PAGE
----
The genes of the sixth sense

December 10, 2022 /

Category : Science

Tags : Genes, Sixth Sense

The genes of the sixth sense

To perform coordinated movements, we rely on special sensory neurons in our muscles and joints. Without them, the brain wouldn’t know what the rest of our body was doing. A team led by Niccolò Zampieri has studied their molecular markers to better understand how they work and describes the results in Nature Communications.

Sight, hearing, smell, taste, touch: We’re all familiar with the five senses that allow us to experience our surroundings. Equally important but much less well known is the sixth sense:

Its job is to collect information from the muscles and joints about our movements, our posture and our position in space, and then pass that on to our central nervous system, says Dr. Niccolò Zampieri, head of the Development and Function of Neural Circuits Lab at the Max Delbrück Center in Berlin.

“This sense, known as proprioception, is what allows the central nervous system to send the right signals through motor neurons to muscles so that we can perform a specific movement.”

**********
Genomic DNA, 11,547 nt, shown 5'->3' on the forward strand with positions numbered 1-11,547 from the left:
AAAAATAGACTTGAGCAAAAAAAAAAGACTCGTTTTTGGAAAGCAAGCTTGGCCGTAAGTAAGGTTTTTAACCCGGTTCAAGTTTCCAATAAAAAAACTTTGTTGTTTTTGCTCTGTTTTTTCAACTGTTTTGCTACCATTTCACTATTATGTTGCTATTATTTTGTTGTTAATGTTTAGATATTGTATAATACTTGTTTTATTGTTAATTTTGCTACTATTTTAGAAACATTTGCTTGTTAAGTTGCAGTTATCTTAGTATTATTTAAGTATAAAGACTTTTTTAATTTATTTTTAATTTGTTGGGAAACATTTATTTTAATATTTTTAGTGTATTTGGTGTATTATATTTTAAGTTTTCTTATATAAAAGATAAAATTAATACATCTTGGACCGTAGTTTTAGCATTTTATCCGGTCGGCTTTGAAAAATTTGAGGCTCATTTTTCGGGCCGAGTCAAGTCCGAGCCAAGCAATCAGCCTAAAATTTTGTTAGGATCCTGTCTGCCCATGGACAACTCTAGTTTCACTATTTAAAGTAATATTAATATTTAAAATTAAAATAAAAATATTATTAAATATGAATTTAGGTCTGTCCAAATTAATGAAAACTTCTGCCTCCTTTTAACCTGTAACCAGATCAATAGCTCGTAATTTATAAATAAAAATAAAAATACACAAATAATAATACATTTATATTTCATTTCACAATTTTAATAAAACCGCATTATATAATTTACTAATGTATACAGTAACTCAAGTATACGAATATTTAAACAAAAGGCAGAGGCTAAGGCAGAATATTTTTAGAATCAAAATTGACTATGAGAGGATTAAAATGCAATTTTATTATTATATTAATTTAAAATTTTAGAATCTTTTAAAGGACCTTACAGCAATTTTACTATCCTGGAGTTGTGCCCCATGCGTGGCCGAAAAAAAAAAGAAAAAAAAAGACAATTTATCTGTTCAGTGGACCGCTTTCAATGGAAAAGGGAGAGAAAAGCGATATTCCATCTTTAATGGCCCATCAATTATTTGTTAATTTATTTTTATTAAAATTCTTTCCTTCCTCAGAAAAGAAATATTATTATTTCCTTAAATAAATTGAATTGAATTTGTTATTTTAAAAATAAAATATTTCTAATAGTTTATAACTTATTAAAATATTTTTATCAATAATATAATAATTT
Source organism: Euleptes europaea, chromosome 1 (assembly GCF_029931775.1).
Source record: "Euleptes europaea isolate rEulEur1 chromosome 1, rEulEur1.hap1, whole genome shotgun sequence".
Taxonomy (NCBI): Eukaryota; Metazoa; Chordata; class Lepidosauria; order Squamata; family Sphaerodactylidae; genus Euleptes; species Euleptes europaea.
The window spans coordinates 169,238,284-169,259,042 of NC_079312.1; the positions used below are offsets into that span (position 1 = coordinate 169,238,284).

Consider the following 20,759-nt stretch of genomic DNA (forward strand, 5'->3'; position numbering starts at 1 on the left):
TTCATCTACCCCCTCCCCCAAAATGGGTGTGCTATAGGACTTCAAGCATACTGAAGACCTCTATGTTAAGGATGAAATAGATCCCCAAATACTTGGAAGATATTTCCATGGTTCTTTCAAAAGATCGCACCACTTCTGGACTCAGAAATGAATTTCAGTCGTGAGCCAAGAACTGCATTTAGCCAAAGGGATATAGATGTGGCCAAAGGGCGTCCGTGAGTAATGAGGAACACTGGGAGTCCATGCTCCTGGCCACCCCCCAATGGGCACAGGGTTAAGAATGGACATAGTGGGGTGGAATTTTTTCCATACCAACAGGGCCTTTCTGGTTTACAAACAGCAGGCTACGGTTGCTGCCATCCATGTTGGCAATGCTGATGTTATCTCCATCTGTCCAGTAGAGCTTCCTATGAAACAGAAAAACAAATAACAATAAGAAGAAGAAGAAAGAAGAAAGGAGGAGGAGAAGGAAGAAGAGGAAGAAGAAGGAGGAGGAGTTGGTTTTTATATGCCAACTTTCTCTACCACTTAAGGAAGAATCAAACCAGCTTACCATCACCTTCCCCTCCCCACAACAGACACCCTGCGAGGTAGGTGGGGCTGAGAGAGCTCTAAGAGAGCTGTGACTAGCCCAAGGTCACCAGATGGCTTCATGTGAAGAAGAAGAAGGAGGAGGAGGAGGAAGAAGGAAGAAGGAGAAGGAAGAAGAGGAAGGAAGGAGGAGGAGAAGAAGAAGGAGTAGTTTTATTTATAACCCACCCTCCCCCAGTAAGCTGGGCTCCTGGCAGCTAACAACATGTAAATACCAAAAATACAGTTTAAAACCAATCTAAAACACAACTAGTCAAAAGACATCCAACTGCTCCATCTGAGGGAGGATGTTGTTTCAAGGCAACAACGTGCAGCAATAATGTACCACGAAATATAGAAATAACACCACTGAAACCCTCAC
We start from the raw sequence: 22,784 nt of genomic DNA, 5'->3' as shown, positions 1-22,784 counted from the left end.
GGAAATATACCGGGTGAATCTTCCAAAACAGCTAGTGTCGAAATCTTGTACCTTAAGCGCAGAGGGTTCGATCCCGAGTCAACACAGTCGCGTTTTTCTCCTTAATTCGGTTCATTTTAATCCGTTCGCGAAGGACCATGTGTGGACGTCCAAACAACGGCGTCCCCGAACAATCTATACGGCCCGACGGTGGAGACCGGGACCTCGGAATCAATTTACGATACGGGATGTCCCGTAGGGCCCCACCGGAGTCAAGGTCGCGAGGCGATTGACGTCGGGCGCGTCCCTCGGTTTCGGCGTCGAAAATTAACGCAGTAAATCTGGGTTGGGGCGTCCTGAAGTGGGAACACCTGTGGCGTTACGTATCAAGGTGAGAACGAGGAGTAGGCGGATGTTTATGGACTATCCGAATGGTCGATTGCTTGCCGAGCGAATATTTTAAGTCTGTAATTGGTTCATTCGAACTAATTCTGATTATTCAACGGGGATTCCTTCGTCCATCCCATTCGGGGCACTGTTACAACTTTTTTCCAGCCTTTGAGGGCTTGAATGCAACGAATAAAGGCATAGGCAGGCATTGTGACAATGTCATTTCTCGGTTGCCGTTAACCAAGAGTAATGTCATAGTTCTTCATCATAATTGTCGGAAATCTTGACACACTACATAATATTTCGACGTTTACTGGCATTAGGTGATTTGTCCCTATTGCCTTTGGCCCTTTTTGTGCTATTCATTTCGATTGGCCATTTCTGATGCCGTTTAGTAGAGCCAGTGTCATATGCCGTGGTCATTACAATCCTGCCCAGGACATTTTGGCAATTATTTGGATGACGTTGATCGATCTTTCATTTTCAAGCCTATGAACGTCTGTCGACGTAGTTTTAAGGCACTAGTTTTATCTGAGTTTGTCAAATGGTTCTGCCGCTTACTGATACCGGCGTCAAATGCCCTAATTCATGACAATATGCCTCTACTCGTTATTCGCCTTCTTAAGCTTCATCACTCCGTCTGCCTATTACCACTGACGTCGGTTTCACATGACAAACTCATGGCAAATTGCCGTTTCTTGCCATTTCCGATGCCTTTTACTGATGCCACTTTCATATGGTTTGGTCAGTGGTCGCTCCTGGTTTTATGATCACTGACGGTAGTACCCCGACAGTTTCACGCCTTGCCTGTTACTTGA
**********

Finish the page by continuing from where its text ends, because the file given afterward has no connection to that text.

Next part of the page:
This sixth sense – which, unlike the other five, is entirely unconscious – is what stops us from falling over in the dark, and what allows us to raise a cup of coffee to our mouth with our eyes shut in the morning. But that’s not all: “People without proprioception can’t actually perform coordinated movements,” says Zampieri. He and his team have now published an article in the journal “Nature Communications”, in which they describe the molecular markers of the cells involved in this sixth sense. The findings should help researchers to better understand how proprioceptive sensory neurons (pSN) work.